Priya and Rebecca John

The Delhi High Court acquitted journalist Priya Ramani in a defamation case filed by former Union Minister MJ Akbar. The verdict is a historic win for the long struggle by women, for equality at the workplace.

In 2018, Ramani accused Akbar on Twitter, of harassment in a hotel room in 1993, when she was a young reporter and he was an established newspaper editor. Following that, 20 women accused Akbar of serious sexual misconduct during his time as editor.

Akbar had filed a criminal defamation case against Ramani, who had to face his team of over 90 lawyers. This significant victory for the #MeToo Movement demonstrates that it is still possible to stand up to powerful people and sexual predators and obtain justice. The court said a woman has “a right to put her grievance at any platform of her choice and even after decades.”

By Team Mojo, 18 Sep 2021

“It’s great to have your truth validated in the court of Law,” said Priya Ramani while speaking to Mojo.

“My victory will encourage more women to speak up,” she said. Ramani declared that the victory belongs to everyone, including the women who spoke alongside her and those who spoke during the #MeToo movement.

“Ramani did the unusual thing of taking a stand even if she was accused of a crime,” said her lawyer Rebecca John.

Rebecca stated that it was the most important case of her career, because Ramani refused to compromise or settle the matter. It was critical to contest this case because it involved more than one woman who stood up and behind her.

Ramani had to speak her truth in a place she was unfamiliar with. And convincing everyone in the room was difficult, because it required educating them at times and placing evidence on record.

Rebecca also stated that it is a time for reflection because so many cases go unnoticed and the humiliation women face as a result of rape, is brutal. The solidarity I saw in both men and women gives me great hope,” said Rebecca.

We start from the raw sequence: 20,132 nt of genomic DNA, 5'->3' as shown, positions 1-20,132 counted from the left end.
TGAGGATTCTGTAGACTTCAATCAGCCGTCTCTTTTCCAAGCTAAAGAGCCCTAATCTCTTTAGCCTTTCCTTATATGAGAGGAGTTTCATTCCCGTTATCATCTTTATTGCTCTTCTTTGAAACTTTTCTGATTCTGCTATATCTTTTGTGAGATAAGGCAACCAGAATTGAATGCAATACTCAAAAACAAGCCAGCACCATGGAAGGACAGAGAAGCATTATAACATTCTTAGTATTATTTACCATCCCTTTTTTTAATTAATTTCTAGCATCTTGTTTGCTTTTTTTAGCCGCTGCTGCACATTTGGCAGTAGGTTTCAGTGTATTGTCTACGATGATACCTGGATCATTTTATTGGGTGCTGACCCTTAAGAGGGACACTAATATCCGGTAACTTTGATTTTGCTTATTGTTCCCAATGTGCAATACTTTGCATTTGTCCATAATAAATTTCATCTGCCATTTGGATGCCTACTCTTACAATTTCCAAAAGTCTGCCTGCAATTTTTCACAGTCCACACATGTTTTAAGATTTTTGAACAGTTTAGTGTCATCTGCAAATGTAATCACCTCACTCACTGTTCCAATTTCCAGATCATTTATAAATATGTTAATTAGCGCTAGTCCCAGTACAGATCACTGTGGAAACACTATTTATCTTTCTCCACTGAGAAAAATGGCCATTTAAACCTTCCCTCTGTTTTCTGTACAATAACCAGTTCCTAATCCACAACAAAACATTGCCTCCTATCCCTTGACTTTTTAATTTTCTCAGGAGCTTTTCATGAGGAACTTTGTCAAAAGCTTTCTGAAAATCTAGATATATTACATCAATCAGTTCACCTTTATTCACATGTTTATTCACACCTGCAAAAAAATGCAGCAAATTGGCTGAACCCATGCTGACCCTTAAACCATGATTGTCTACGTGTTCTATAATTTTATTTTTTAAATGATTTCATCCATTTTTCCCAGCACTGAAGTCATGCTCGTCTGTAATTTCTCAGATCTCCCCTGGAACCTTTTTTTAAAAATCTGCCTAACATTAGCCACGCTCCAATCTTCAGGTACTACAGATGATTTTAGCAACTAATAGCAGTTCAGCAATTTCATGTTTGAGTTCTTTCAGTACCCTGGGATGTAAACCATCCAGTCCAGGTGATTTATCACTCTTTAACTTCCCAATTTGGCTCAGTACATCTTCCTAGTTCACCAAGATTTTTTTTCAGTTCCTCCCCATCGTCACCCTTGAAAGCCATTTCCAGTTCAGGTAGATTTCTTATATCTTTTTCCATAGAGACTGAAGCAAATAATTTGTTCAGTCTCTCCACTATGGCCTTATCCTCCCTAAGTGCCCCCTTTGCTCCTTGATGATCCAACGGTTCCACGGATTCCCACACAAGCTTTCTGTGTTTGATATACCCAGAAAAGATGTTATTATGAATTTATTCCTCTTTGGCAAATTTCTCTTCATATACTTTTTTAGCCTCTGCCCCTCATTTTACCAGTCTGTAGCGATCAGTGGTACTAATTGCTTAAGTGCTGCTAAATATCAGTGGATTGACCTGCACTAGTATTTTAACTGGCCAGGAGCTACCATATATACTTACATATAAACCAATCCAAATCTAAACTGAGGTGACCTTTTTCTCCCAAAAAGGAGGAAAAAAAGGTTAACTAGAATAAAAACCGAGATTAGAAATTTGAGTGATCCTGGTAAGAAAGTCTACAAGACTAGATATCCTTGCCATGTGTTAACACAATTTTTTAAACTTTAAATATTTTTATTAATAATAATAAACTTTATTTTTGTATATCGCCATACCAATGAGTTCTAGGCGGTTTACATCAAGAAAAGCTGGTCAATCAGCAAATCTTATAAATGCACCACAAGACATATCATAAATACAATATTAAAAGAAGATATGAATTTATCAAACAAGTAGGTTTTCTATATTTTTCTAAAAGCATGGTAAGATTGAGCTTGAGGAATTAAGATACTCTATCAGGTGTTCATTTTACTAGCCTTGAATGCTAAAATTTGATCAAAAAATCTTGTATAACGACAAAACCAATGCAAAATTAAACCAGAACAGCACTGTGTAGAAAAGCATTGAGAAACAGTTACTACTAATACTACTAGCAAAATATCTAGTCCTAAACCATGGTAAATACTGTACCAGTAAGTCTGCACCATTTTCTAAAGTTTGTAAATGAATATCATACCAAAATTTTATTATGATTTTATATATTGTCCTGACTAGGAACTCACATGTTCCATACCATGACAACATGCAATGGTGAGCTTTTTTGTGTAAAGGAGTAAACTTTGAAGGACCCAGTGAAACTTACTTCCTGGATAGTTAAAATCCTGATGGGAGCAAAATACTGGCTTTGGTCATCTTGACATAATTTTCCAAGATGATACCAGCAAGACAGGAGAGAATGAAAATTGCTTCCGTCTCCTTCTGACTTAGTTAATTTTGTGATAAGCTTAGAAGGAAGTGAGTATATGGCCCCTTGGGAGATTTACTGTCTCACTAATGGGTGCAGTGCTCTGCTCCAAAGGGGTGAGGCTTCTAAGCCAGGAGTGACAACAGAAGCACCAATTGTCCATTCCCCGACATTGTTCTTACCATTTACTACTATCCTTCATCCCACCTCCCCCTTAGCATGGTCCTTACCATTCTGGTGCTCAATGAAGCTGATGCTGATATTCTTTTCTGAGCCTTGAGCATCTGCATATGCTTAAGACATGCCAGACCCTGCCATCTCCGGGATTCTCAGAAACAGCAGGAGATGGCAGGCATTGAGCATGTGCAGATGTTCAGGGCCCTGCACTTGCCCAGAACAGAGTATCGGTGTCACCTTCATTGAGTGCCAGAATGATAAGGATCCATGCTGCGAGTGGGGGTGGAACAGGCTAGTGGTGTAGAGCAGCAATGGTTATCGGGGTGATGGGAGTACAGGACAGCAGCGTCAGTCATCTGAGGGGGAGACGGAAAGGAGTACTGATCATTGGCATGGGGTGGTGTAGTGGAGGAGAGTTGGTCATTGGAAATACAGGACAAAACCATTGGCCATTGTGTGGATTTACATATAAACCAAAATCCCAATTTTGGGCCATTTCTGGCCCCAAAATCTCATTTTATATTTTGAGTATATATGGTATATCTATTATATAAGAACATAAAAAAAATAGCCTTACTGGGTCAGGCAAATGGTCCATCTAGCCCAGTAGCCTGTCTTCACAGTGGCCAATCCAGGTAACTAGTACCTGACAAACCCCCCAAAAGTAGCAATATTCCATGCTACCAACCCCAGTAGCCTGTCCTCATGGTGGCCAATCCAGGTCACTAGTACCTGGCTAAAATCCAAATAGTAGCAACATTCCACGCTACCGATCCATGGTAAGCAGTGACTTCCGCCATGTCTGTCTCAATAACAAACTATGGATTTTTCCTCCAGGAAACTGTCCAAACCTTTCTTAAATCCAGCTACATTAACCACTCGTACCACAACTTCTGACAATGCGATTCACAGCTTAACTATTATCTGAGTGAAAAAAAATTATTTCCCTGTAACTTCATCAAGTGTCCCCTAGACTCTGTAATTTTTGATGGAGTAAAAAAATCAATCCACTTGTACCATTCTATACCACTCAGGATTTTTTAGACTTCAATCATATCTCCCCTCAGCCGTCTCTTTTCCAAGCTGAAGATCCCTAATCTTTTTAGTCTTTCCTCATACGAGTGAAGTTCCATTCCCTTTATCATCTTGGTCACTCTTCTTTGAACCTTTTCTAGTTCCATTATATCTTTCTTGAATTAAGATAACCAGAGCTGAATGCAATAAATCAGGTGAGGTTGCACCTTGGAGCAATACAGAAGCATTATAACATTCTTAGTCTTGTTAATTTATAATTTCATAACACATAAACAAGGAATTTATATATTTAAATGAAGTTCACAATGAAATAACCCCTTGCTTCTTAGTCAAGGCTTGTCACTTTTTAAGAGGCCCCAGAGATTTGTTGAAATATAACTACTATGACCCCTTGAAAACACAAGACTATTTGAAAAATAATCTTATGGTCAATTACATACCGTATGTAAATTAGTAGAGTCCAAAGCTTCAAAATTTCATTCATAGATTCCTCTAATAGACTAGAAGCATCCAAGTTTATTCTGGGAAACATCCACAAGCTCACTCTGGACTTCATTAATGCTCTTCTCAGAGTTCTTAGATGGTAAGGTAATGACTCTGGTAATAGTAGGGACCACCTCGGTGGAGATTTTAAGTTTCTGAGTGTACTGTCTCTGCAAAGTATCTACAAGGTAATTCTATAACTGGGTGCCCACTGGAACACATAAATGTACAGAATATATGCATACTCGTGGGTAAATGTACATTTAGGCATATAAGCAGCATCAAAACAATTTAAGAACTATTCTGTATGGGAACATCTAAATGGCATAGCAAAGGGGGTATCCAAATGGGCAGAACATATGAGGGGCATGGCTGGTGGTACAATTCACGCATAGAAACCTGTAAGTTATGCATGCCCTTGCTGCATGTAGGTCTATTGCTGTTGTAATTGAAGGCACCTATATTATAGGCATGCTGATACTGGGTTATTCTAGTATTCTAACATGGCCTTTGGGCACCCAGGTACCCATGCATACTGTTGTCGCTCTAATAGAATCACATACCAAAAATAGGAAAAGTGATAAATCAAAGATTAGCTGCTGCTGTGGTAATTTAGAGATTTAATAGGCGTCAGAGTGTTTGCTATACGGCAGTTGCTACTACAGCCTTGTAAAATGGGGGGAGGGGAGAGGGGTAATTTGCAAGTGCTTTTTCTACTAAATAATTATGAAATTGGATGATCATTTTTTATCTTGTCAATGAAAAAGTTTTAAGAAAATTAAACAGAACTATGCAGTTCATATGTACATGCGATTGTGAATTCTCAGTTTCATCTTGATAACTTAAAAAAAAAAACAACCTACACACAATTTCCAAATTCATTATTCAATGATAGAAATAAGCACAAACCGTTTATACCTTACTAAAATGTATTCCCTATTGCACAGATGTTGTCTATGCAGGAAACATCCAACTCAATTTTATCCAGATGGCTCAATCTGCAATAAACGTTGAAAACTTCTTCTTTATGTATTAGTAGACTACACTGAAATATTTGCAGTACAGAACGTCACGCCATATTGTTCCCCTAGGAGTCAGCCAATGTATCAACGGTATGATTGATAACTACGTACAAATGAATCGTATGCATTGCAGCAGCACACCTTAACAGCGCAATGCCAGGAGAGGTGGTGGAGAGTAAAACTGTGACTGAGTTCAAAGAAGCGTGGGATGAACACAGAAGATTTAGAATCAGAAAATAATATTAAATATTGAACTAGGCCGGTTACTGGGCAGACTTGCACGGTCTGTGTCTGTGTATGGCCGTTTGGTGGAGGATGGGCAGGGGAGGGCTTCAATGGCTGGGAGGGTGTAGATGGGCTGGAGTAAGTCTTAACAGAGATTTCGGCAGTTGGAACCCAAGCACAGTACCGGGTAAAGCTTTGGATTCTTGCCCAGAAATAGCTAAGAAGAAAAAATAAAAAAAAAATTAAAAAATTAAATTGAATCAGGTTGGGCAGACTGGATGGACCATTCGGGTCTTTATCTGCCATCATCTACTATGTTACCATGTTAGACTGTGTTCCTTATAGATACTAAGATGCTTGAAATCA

Priya stated that the most difficult aspect of the process was being on the other side. “It was difficult that I wasn’t behind the scenes, but rather the accused.”

She also stated that she is willing to continue fighting, if necessary, but that she has done her part by telling the story.

“I’ll think of the millions of cases I’ve personally been involved in where women have suffered untold misery simply because they spoke up. We must not forget that these are poor women who have contributed to the law that we have today.”

There was an overwhelming support for her, with women rallying behind her. Ramani never expected to name him, but one year later when she saw younger women with less privilege calling out their harassers on Twitter, she felt a sense of responsibility to speak up as she comes from a place of privilege.

“I did feel exhausted, stressed, anxious, and weary sometimes. But I felt it was better for me than someone else,” she said.

Rebecca believes that employers should be held to a higher standard when it comes to conducting background checks in the workplace. There should be a column for previous offences for which you have been charged. Ramani’s message to her younger self and all the young girls out there is to never be afraid to speak up.